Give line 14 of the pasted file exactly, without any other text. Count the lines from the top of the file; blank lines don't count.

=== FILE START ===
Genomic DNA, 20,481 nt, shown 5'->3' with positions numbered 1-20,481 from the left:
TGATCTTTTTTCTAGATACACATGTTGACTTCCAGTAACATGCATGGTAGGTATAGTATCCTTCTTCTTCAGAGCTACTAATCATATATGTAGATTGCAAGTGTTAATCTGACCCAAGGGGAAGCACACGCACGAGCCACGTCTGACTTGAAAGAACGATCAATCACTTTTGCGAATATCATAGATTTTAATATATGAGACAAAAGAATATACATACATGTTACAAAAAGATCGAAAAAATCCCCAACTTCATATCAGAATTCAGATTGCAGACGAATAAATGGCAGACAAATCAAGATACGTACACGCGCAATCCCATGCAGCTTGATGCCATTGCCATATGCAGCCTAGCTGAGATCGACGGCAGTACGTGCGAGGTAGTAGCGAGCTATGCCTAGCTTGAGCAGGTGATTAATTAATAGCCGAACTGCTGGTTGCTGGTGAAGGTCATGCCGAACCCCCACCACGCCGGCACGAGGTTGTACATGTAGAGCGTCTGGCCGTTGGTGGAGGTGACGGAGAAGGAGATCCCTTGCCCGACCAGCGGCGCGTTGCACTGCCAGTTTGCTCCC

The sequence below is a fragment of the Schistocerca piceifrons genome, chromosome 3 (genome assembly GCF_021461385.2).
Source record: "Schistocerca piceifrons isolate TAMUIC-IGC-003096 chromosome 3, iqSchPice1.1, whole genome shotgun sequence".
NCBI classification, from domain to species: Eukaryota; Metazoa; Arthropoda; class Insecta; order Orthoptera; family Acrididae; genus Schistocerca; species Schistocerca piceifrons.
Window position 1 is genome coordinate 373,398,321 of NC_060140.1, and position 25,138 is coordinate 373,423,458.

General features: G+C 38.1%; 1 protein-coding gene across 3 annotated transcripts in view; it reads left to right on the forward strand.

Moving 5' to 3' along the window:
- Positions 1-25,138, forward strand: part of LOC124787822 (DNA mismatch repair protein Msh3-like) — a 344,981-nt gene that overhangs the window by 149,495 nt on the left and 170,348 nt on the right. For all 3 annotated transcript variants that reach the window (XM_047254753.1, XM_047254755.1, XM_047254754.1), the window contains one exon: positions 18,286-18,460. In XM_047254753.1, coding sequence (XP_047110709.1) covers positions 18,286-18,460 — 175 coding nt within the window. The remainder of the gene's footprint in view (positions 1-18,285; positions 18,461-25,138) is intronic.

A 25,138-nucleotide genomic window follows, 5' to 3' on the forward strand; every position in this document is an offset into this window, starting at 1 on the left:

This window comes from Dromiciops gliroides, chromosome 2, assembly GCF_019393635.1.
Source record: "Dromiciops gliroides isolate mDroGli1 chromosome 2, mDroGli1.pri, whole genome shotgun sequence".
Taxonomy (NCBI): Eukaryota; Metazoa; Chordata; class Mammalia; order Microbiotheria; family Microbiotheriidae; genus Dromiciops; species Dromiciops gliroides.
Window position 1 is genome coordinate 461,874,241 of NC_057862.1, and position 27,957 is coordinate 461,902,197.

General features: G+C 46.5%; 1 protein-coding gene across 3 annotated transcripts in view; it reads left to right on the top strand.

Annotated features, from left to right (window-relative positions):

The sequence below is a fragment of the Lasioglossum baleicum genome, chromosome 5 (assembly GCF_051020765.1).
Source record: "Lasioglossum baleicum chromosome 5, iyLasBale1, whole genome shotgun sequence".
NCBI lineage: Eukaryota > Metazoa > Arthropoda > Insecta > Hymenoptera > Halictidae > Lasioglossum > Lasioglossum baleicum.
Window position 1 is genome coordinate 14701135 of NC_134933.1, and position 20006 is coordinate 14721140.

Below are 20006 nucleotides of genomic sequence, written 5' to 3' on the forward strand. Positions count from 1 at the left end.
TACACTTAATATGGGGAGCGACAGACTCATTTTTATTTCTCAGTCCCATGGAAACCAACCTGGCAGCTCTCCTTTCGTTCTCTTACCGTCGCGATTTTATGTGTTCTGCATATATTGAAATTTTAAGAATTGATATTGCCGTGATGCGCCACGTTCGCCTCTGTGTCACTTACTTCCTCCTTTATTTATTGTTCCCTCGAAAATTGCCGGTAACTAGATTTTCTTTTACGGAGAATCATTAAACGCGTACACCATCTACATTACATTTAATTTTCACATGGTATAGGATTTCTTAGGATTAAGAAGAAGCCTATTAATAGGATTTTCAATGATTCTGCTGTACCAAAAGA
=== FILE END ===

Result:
Window position 1 is genome coordinate 461,874,241 of NC_057862.1, and position 27,957 is coordinate 461,902,197.